Putting the Fisheries Governance Tool into Historical Context
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Traditionally, academic or institutional studies have characterized sustainability characteristics for fisheries, countries, or regions based on indicators that aim to discern factors leading to strong or weak sustainability performance. These may include environmental, social, and economic indicators and use methodologies such as interviews, expert judgment, and data to examine the achievement of desired ecological outcomes, improved economic efficiency of fisheries, benefits to coastal communities, improved net revenues of fishers, or contributions to a nation's trade balance.
Since the advent of the Marine Stewardship Council in the 1990s - which introduced independent sustainability certification for fisheries - the fishing industry, national governments, NGOs, and international organizations such as the Food and Agriculture Organization (FAO) of the United Nations, have contributed to a diverse array of options for evaluating fishery management performance. These evaluations vary to some degree by scale and factors evaluated but have largely focused on the environmental impact of fishing activities, with more limited indicators designated for social, economic and governance performance.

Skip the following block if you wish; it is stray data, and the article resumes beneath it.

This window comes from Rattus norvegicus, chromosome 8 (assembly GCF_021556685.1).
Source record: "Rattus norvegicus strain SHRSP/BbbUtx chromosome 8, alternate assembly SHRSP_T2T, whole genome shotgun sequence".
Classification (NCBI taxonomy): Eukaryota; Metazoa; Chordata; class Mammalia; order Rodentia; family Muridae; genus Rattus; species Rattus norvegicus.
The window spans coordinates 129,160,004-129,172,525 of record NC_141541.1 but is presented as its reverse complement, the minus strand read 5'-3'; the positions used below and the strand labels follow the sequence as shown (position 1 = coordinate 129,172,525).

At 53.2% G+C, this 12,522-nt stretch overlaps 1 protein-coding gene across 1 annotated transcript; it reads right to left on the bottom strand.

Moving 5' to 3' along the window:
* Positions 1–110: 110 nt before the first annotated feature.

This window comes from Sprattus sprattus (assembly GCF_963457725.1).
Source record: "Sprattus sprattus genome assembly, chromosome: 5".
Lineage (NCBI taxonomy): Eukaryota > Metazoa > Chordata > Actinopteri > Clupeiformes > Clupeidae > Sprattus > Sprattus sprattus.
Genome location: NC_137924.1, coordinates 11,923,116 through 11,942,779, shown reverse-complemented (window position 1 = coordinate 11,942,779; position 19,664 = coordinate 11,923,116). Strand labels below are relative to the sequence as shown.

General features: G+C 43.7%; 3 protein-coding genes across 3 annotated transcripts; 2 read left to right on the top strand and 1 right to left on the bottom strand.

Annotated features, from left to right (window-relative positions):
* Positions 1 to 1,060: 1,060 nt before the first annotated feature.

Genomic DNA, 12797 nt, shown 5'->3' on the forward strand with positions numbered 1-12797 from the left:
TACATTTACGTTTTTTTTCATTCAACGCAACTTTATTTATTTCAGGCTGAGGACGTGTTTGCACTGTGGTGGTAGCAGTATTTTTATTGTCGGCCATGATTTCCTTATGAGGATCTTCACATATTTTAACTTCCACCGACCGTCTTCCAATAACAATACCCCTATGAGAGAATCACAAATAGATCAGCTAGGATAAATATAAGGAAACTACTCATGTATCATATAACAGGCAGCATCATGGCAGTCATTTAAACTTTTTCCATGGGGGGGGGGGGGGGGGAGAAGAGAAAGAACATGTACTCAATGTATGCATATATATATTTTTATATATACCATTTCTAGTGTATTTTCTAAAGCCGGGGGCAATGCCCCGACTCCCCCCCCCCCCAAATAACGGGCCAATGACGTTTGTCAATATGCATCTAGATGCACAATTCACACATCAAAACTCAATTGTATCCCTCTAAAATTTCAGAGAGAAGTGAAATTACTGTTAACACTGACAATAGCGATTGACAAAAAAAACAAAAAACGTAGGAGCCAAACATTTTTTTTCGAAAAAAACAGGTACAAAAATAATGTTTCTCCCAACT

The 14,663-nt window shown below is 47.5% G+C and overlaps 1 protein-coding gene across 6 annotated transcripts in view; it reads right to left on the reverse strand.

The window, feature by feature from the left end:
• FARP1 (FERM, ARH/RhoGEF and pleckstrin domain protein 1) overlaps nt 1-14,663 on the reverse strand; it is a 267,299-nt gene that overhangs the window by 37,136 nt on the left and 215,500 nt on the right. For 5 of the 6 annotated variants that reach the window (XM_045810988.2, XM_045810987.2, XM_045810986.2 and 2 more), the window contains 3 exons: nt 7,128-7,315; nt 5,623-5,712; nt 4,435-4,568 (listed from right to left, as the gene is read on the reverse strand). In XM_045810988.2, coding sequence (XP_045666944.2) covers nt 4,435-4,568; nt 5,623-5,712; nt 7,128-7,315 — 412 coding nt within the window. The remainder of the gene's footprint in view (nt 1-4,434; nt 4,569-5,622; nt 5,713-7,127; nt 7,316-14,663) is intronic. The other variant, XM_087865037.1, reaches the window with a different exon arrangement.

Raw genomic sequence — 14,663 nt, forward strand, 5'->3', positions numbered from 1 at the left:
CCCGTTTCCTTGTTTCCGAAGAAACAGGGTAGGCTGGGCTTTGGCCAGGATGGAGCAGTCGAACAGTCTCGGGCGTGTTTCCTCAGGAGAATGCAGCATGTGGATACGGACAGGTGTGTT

When it comes to evaluating individual fisheries, schemes have ranged from voluntary, certification programs such as Marine Stewardship Council (MSC), Responsible Fisheries Management (RFM), and Friend of the Sea (FOS), to seafood ratings lists, such as Monterey Bay Aquarium's Seafood Watch, which are used as the technical background for other evaluations. All these approaches use science-based methods to evaluate performance relative to a set of indicators arranged in major categories.
At the country level, meaningful measurement of performance and what more needs to be done is fraught with complications. This is not least because "success" can be evaluated differently at different scales against a broad range of objectives distributed across the triple bottom line of ecological sustainability, economic viability and social/community well-being. Some analyses look directly at outcomes, while others focus on the presence of enabling factors (Anderson et al. 2015) and management attributes (Melnychuk et al. 2016) that tend to give rise to desirable outcomes. Outcome evaluations often rely on cobbling together indicators based on available data usually collected for other purposes. Finding data to characterize management attributes may be easier, but causal relationships between management interventions, external factors and specific outcomes at the national, regional, local, fishery and/or stock levels remain difficult to generalize and replicate.
The FGT takes this history and these factors into account. It was developed based upon a thorough review of existing evaluation and assessment schemes and builds upon many of the credible and widely accepted guidelines and assessment tools currently available, such as those used for certification to inform markets and indices that measure fishery performance outcomes. The FGT relies on empirical evidence from users - looking at both outcomes and the presence of enabling factors and management attributes that tend to give rise to desirable outcomes - and applies a diagnostic framework to analyze how a country's fisheries management system is performing.